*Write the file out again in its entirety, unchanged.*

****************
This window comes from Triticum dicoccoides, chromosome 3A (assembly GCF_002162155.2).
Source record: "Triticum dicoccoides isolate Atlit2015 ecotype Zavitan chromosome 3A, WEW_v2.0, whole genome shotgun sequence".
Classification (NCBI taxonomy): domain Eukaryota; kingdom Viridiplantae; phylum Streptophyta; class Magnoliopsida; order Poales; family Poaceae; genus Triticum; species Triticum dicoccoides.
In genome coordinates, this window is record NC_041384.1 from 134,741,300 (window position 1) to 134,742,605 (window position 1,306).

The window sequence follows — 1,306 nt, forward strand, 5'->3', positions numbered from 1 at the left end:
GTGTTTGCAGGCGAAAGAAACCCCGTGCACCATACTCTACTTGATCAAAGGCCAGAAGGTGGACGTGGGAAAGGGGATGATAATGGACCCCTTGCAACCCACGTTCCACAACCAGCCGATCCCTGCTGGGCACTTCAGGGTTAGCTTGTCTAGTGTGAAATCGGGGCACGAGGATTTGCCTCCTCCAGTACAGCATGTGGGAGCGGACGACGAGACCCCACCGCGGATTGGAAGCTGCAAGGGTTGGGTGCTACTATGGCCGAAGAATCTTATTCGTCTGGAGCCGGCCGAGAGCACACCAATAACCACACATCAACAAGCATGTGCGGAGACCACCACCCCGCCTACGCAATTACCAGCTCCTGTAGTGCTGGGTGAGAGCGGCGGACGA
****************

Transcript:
This window comes from Triticum dicoccoides, chromosome 3A (assembly GCF_002162155.2).
Source record: "Triticum dicoccoides isolate Atlit2015 ecotype Zavitan chromosome 3A, WEW_v2.0, whole genome shotgun sequence".
Classification (NCBI taxonomy): domain Eukaryota; kingdom Viridiplantae; phylum Streptophyta; class Magnoliopsida; order Poales; family Poaceae; genus Triticum; species Triticum dicoccoides.
In genome coordinates, this window is record NC_041384.1 from 134,741,300 (window position 1) to 134,742,605 (window position 1,306).

The window sequence follows — 1,306 nt, forward strand, 5'->3', positions numbered from 1 at the left end:
GTGTTTGCAGGCGAAAGAAACCCCGTGCACCATACTCTACTTGATCAAAGGCCAGAAGGTGGACGTGGGAAAGGGGATGATAATGGACCCCTTGCAACCCACGTTCCACAACCAGCCGATCCCTGCTGGGCACTTCAGGGTTAGCTTGTCTAGTGTGAAATCGGGGCACGAGGATTTGCCTCCTCCAGTACAGCATGTGGGAGCGGACGACGAGACCCCACCGCGGATTGGAAGCTGCAAGGGTTGGGTGCTACTATGGCCGAAGAATCTTATTCGTCTGGAGCCGGCCGAGAGCACACCAATAACCACACATCAACAAGCATGTGCGGAGACCACCACCCCGCCTACGCAATTACCAGCTCCTGTAGTGCTGGGTGAGAGCGGCGGACGA